Attorney General Lynn Fitch’s Office presented oral arguments telephonically before the Supreme Court of the United States today to defend Mississippi’s discretionary sentencing laws that permit the State to sentence a juvenile offender to life without parole under appropriate circumstances.
“We appreciated the opportunity to present Mississippi’s case before the Supreme Court today,” said Attorney General Lynn Fitch. “We are confident the Court will find that Mississippi’s individualized hearings satisfy the Eighth Amendment because they allow for a just and fair consideration of youth and all its attendant characteristics.”
Petitioner Brett Jones was sentenced to life without parole after a jury convicted him of brutally murdering his grandfather, Bertis Jones, with a steak knife and a filet knife, rejecting Jones’ claims of self-defense. Following a 2012 Supreme Court case which addressed the issue of life sentences for juveniles, Jones was resentenced and again given life without parole. At issue before the Court now is the question of whether a court must make a specific finding, on the record, that a juvenile offender is permanently incorrigible in order to sentence him to life without parole.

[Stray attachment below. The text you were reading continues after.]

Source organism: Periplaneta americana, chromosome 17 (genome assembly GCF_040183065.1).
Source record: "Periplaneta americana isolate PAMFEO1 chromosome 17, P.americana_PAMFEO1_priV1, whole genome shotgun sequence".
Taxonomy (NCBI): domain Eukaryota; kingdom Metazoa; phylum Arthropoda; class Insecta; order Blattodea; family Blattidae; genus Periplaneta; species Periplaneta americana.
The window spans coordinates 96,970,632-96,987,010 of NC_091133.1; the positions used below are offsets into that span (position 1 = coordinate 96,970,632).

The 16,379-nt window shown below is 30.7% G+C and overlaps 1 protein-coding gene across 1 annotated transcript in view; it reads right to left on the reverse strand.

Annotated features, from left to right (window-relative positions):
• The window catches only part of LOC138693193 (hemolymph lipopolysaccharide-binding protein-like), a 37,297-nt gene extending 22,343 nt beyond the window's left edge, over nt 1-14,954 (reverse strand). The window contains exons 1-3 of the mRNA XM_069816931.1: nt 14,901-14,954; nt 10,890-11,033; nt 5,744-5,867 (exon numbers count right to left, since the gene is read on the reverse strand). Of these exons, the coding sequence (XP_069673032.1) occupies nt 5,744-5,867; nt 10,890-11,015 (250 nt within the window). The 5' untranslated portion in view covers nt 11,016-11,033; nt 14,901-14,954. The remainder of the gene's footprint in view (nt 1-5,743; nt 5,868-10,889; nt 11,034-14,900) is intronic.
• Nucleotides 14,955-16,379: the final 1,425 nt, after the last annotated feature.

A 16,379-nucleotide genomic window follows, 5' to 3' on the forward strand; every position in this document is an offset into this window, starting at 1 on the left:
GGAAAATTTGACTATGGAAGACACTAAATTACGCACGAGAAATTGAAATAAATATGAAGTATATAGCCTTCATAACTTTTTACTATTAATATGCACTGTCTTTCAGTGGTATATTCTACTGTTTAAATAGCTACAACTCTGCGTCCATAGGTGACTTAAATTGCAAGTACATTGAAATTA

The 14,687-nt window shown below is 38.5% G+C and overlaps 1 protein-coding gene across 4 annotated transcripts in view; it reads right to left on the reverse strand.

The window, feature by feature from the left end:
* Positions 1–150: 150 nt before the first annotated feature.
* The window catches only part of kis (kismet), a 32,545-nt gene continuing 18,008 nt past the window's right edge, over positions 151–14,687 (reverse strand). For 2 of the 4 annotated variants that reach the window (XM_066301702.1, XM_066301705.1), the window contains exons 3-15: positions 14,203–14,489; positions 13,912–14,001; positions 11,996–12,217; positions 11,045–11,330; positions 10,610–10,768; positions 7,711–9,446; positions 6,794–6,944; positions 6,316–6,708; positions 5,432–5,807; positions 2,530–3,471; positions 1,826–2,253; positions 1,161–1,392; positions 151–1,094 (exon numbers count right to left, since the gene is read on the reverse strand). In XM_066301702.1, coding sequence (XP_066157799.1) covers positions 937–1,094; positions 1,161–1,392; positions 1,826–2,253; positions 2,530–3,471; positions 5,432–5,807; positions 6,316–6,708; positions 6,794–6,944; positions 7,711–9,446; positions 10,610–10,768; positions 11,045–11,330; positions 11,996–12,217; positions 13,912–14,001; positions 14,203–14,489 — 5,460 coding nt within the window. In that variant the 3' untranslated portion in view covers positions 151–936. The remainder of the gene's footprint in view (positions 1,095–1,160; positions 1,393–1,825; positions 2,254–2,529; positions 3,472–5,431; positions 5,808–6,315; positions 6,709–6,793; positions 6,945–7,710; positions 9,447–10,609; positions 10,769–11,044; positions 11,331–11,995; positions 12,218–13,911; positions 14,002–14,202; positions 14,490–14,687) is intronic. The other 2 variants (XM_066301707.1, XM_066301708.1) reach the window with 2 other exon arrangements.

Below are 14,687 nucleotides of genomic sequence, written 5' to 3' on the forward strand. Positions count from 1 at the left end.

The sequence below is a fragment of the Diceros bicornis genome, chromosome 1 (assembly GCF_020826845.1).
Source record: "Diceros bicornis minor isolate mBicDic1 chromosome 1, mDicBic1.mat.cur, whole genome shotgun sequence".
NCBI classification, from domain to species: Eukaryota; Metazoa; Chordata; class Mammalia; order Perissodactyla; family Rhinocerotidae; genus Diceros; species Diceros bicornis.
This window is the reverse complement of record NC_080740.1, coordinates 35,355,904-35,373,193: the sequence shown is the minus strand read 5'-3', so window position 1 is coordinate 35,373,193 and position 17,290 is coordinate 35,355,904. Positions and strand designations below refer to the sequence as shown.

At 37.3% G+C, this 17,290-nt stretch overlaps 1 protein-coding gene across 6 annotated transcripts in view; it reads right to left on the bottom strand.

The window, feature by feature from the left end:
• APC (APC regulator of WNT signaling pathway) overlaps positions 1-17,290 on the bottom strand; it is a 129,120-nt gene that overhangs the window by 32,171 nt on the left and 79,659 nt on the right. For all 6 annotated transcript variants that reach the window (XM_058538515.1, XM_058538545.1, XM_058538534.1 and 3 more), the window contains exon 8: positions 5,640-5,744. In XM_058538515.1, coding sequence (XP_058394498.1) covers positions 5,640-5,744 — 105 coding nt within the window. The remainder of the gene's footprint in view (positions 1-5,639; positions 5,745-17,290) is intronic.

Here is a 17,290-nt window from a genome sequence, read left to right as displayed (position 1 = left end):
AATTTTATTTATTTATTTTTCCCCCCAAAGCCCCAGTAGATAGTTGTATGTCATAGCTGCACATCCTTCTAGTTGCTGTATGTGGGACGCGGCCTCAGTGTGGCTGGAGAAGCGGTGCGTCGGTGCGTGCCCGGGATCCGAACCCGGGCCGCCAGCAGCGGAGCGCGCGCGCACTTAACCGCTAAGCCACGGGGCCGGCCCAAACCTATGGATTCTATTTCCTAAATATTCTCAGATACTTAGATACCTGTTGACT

Deputy Solicitor General Krissy Nobile presented the State’s arguments to the nine Justices by teleconference due to COVID-19 health and safety restrictions.
In 2012, in Miller v. Alabama, the U.S. Supreme Court held that mandatory life-without-parole sentences were unconstitutional. Four years later, in Montgomery v. Louisiana, the Court found that the Eighth Amendment requires consideration of “youth and its attendant characteristics” before a juvenile may be sentenced to life without parole, but there is no “formal factfinding requirement.” Montgomery further held that the Eighth Amendment “bars life without parole…for all but the rarest of juvenile offenders, those whose crimes reflect permanent incorrigibility.”
The Supreme Court made history earlier this year when, for the first time in American history, Justices called in by phone and audio of arguments were livestreamed on news websites and C-SPAN
, a practice still in place for this case